There’s a lot of us across the world living with MS – some new to it, some ‘old hands’.
Do the people who have been living with MS for a good few years feel somehow separate from all those newly-diagnosed people?
It’s a personal question for me; regular readers of my blog will know that my dad died of MS complications when he was 35: he had Primary Progressive MS.
With that in mind, I didn’t hesitate to have Alemtuzumab treatment when I was diagnosed with highly-active, or rapidly-evolving MS in 2012.
Yet, when I attended MS-oriented events, there seemed to me to be a clear division between those who had benefited from the rapid advance in MS disease modifying drugs and those who had not had the opportunity to take them.
However, I have also met people younger than me with a drastically declined state of health that no amount of disease modifying drugs could halt. Where do they fit in?
Over the years since my diagnosis, I have heard from fellow MSers:
- You don’t really know what it’s like to have MS.
- You’ll never suffer the way I do (from a sprightly 70-year old)
- MS? You don’t know the meaning of it – you’re cured now you have those drugs.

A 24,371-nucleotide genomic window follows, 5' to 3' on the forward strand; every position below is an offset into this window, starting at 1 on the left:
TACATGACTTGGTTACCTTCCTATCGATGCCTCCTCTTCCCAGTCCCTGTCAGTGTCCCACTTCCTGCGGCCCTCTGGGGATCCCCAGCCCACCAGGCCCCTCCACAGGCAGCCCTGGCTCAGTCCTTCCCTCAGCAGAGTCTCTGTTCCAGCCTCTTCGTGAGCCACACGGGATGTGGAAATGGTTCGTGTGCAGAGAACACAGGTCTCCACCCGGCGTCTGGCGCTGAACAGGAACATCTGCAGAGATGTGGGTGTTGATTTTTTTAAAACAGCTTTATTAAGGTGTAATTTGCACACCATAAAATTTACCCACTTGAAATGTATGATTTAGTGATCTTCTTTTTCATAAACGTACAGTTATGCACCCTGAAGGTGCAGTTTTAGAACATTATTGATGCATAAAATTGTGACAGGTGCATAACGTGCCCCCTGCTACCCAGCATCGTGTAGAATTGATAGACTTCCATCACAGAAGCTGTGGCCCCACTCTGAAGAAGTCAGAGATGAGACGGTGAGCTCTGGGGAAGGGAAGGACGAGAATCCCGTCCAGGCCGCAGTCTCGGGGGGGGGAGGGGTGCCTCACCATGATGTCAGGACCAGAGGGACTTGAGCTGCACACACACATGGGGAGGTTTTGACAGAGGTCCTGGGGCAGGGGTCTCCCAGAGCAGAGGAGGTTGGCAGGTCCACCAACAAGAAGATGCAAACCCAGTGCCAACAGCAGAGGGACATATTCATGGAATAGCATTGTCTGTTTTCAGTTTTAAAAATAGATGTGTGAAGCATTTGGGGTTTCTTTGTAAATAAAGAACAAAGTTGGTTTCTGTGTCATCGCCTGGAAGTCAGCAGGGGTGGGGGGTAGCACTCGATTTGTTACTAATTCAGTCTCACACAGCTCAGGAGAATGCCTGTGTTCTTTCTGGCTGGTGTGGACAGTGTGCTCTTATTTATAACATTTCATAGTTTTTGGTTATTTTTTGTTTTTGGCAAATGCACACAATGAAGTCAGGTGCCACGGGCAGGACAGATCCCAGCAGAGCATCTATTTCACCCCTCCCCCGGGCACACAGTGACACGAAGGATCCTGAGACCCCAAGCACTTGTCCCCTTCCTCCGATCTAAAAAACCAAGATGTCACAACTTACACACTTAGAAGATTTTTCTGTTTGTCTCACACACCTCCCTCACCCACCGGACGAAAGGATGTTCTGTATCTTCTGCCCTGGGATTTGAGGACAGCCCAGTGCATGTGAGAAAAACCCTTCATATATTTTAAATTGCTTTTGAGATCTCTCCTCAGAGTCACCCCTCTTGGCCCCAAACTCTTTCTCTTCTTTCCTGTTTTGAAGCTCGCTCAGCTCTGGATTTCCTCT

Is this helpful?
We do at least have something in common – the abject terror a diagnosis of MS brings. So why can’t we unite in our fight against this illness rather than comparing ourselves on a scale of 1 – 10?
Why can’t we be happy that significant advances in medication have been made, so that future MSers will enjoy an easier life? Isn’t this something to celebrate?
I will be forever grateful for the treatment I have had. It has given me back valuable years with The Teenager. And I am saddened there are not such a vast range of treatment options for those with a more progressive form of MS.
Yet, if we can unite, and stand up to MS together, no matter what hand it has dealt us, surely we are stronger?